TED and The Huffington Post are excited to bring you TEDWeekends, a curated weekend program that introduces a powerful "idea worth spreading" every Friday, anchored in an exceptional TEDTalk. This week's TEDTalk is accompanied by an original blog post from the featured speaker, along with new op-eds, thoughts and responses from the HuffPost community. Watch the talk above, read the blog post and tell us your thoughts below. Become part of the conversation!
EDITOR'S NOTE: To find out more about Lee's quest for the unusual history of Chinese food in America and to see the fortune cookie that could've made you a millionaire, watch the talk above.
When a dish really hits a nerve with the American palate, it can really take off across the entire country, facilitated by food vendors' freedom to copy good ideas. We saw it happen with General Tso's chicken. We're seeing it happen with other Asian-influenced culinary creations too.
When I was researching my book on Chinese food in America, The Fortune Cookie Chronicles, which was the basis of my TED Talk, it puzzled me why Korean cuisine (unlike many of its Asian brethren) had not gone mainstream yet.
Chinese, Japanese, Thai, Indian and Vietnamese restaurants had all hit critical mass, with footholds in suburban towns. But Korean cuisine remained mostly ensconced within Korean-American communities, with an occasional lone outpost defiantly offering bibimbap. This puzzled me, because Korean savory barbecued meats -- short ribs, grilled marinated beef -- should be widely appealing to an American palate which never met a barbecue recipe it didn't like. But Korean restaurants basically remained serving Korean clientele, with the occasional Chinese family, like mine, that celebrated our Thanksgivings there.
Korean BBQ. Photo credit: ZakTVA on Flickr.
I came up with various hypotheses to explain the roadblock: the names of Korean dishes were too strange and not descriptive enough (bulgogi and kalbi versus the very clear "beef and broccoli"). Kim chee had given Korean cuisine a pungent image in American minds. Korean immigrants had been siphoned into groceries and other retail industries. The Koreans who did open restaurants found it easier to sell Japanese or Chinese cuisine.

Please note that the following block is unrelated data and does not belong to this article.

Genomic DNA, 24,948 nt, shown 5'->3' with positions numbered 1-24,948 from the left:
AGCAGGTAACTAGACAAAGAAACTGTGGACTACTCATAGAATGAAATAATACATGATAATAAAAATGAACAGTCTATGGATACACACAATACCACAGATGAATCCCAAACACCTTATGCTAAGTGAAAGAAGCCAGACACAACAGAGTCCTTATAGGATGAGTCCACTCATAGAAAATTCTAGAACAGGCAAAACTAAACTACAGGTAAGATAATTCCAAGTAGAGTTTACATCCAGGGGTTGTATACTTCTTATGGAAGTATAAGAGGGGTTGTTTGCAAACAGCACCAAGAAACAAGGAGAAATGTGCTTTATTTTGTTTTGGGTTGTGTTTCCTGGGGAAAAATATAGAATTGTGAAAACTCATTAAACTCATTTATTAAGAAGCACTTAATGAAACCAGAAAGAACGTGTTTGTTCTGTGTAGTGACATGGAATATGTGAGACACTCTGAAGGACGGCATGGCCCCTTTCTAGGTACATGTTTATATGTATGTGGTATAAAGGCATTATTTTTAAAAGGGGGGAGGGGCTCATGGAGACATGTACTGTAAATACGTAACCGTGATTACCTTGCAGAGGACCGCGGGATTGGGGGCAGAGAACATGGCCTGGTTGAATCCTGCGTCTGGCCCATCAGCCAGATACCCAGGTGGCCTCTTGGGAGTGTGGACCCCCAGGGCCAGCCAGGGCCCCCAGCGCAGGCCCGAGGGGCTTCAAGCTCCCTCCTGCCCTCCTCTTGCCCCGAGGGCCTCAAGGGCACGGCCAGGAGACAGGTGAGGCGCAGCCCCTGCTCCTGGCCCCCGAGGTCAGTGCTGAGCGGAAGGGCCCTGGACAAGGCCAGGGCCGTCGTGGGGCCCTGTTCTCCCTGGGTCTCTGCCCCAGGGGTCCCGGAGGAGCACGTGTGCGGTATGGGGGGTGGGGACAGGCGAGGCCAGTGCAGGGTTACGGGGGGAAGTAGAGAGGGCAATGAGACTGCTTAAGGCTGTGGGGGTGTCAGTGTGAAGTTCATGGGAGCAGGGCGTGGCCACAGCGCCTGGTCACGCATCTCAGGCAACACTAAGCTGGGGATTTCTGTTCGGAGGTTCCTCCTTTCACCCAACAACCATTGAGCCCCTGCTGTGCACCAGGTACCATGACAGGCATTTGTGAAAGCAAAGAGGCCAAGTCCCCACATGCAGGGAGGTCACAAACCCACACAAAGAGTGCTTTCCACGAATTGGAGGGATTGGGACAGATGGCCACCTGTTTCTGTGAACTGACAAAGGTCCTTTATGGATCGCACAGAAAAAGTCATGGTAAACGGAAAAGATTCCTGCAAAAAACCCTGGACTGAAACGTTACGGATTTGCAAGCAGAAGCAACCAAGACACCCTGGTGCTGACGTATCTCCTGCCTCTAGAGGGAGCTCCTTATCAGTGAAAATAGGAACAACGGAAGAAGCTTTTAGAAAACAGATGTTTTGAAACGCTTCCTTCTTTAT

Pho, pad thai, ramen had all lapped jap chae in a race to the American plate.
But then boom! Kogi Korean BBQ-To-Go in Los Angeles burst into national consciousness in 2009 and developed a cult following with tens of thousands of Twitter followers. The formula was so simple, it was a wonder that it hadn't been done before: put the yummy Korean meats in Mexican tortillas, and you are ready to roll. Burritos, tacos, quesadillas. It was aided by a charismatic Twitter account and the low overhead of a food truck, and a movement was born.
Kogi Truck Taco. Photo credit: karmacamilleeon on Flickr.
It's a concept that is truly the product of Los Angeles stir-fry (not melting pot!) in one bite: Korean and Mexican -- two immigrant populations which have made Southern California an extension of their native homes. And it was the second generation that dared to make it happen.
Like General Tso's chicken, the concept spread because of distributed open-source copying through a network of food vendors. -- Jennifer 8. Lee
Like General Tso's chicken, the concept spread because of distributed open-source copying through a network of food vendors. It's been echoed by dozens upon dozens of food trucks nationwide, from Korilla BBQ in New York, to Chilantro in Austin, Marination Mobile in Seattle. "Korean taco" now has its own Wikipedia page.
This blending of Asian and other regional cuisines has been become entertaining to watch over the last half decade. Vietnamese banh mi sandwiches (themselves already a product of French colonial presence in South East Asia), have developed sloppy joe and catfish versions (at Baoguette in New York), as well as a Vietnamese-Polish edition made with kielbasa. And you can chimp on banh mi sliders and banh mi tacos at The Peached Tortilla in Austin.
Sushirrito. Photo credit: Jennifer 8. Lee on Flickr.
Now I'm waiting for another Asian-Latino concept to take the country by storm: sushirittos, burrito-sized sushi rolls. There is the namesake establishment in downtown San Francisco, as well as Jogasaki"s sushi burritos in Los Angeles, and Wrapmi in Boston.
My Japanese friends were slightly terrified when they encountered them. It was like encountering a genetic mutation from outer space. Supersizing maki rolls is just so, so American, they said.
It's true. It is so American. That's what makes it wonderful. Watch for the yummy seaweed logs, they are coming to you.
Ideas are not set in stone. When exposed to thoughtful people, they morph and adapt into their most potent form. TEDWeekends will highlight some of today's most intriguing ideas and allow them to develop in real time through your voice! Tweet #TEDWeekends to share your perspective or email tedweekends@hufﬁngtonpost.com to learn about future weekend's ideas to contribute as a writer.
This story appears in Issue 45 of our weekly iPad magazine, Huffington, in the iTunes App store, available Friday, April 19.